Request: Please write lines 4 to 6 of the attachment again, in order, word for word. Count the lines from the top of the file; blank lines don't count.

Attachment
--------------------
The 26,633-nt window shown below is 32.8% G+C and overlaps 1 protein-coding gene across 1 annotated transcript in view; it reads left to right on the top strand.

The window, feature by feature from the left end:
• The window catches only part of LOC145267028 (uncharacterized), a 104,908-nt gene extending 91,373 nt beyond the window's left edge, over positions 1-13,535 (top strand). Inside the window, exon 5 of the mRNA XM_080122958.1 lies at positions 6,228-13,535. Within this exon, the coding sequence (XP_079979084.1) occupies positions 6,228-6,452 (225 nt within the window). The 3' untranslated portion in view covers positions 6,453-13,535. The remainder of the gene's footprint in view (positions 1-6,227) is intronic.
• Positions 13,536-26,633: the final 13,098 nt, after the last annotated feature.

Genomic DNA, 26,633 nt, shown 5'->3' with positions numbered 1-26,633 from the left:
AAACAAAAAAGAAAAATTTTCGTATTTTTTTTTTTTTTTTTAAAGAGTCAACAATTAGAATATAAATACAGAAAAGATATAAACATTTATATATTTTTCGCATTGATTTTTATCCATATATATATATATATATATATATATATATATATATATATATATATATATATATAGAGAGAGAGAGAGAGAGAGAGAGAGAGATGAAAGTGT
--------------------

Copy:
• Positions 13,536-26,633: the final 13,098 nt, after the last annotated feature.

Genomic DNA, 26,633 nt, shown 5'->3' with positions numbered 1-26,633 from the left:
AAACAAAAAAGAAAAATTTTCGTATTTTTTTTTTTTTTTTTAAAGAGTCAACAATTAGAATATAAATACAGAAAAGATATAAACATTTATATATTTTTCGCATTGATTTTTATCCATATATATATATATATATATATATATATATATATATATATATATATATATATATAGAGAGAGAGAGAGAGAGAGAGAGAGAGATGAAAGTGT